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Creating a smooth employee transition from furlough

by Jackson B
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By Sally Earnshaw, MD, Culture Change at Gallagher 

There’s no doubting that 2020 has been an extraordinary year. The UK workforce has been disrupted, uprooted and facing into heightened uncertainty. There are a number of positive learnings to draw on, however. Whether it’s renewed leadership vigour, increased comfort with change in a period of ambiguity, or a shift in mindset to meet the opportunities and challenges ahead, the reality is that the way we connect and do business may have changed for ever (and potentially in a good way)

For those of us who have experienced furlough through to supporting employees and colleagues who are returning to the workplace, it’s a timely reminder of the importance to not underestimate the psychological impact that being furloughed may have had on the employee. Questions and concerns may come up, “why me?”, “wasn’t I/my job needed?”, “is my role now under threat?”

Here’s the thing…. People want to feel different about work. 

And, communication is the key to a great return to workplace ‘experience’

This may seem like a no brainer, however, you would be surprised at how many organisations overlook the critical importance of communication. Not blast out, broadcast type messaging – this is more about getting to the heart of how to bring people in closer and experiencing the value of teamwork, collaboration, and having a real connection to your organisational purpose. In the case of employees returning from a period of furlough, communication is at the centre of the way we experience work. It is how we create value, share the stories that shape the highs and lows of our contributions, and most importantly it provides the signposts to guide us on our journey and ensure we’re all reading off the same page and clear on the direction of travel.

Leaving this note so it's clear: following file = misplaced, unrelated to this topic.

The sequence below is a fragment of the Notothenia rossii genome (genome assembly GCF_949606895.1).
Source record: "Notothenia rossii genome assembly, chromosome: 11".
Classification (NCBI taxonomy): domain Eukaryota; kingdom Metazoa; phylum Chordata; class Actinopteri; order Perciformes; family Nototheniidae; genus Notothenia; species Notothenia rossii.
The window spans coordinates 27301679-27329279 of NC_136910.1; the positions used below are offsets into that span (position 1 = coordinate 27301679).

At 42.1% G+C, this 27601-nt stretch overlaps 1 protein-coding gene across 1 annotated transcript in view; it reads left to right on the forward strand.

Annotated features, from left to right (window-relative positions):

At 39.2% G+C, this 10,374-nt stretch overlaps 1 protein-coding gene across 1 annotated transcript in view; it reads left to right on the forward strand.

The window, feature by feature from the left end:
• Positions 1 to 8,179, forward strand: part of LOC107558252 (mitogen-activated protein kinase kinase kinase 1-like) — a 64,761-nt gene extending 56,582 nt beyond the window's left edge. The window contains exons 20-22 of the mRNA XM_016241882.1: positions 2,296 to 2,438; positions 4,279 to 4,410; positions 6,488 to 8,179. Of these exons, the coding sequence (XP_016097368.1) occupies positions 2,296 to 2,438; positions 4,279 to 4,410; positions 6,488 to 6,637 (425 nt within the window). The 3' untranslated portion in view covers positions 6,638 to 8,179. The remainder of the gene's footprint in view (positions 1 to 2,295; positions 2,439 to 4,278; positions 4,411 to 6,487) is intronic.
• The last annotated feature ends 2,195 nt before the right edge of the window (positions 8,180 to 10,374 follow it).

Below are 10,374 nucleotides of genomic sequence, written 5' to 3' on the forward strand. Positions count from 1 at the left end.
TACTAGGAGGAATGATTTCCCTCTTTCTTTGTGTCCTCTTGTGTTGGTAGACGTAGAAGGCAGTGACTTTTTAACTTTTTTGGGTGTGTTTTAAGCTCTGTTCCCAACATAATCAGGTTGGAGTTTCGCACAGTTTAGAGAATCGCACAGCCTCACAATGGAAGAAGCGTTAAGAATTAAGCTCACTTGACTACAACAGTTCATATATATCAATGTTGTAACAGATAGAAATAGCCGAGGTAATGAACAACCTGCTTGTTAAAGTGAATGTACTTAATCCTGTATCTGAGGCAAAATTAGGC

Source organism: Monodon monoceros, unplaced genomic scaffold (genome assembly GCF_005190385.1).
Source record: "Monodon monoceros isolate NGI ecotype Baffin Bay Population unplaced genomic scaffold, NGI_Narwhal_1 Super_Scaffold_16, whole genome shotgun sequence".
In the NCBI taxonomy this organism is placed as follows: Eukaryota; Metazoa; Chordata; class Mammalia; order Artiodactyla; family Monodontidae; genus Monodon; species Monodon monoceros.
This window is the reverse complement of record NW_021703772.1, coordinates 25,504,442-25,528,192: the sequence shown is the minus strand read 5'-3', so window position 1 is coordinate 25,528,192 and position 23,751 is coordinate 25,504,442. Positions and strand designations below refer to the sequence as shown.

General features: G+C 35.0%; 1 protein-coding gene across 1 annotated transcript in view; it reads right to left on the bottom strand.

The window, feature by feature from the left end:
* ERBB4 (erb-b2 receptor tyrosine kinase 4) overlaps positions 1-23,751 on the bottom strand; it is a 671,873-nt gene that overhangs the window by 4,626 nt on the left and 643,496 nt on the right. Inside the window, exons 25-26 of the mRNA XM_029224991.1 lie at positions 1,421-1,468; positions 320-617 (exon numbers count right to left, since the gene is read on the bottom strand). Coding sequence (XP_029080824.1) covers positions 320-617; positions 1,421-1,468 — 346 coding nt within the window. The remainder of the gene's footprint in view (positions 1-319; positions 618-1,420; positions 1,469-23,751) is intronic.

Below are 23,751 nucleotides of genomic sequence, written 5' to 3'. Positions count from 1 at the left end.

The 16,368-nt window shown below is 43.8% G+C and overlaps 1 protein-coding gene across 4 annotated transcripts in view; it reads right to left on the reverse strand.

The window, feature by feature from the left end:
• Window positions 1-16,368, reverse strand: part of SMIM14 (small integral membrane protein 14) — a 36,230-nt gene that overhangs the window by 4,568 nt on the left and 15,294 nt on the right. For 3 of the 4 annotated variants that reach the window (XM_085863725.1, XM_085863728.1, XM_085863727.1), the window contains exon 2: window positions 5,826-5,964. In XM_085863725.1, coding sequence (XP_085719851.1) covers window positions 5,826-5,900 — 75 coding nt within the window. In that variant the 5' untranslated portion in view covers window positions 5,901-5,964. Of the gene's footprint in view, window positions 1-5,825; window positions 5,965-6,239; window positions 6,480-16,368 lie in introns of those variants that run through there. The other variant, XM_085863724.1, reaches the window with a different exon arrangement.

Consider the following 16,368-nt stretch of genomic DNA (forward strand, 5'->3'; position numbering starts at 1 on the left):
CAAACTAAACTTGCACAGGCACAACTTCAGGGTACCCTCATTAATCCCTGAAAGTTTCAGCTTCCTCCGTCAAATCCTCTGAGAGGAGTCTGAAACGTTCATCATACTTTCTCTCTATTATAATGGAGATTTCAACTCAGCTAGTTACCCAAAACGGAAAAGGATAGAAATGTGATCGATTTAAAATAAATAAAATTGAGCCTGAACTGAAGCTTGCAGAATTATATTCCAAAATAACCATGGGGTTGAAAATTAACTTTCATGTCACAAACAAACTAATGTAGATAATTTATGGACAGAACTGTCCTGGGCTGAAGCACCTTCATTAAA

Ben Reynolds, MD of Gallagher’s Communication consulting arm expands further, “employees want to be connected, engaged and inspired by the direction the organisation is taking. Storytelling and having a realistic view of what’s shaping the workplace and the market, along with an understanding of the commercial pressures facing the business is a hallmark quality of an organisation that creates an experience employees can lean in to.”

“Furloughed employees often feel disconnected and mindful that things have moved on while they were out of the business. Wrapping a layer of regular of structured communications around your workforce informs the way they experience change and is the heartbeat of the employee:employer contract. It’s as much about an emotional connection as it is about an objective outlook of what the business is looking to achieve. Get it right, and you provide a smooth path back into the organisation and laser focused on what needs to be done.”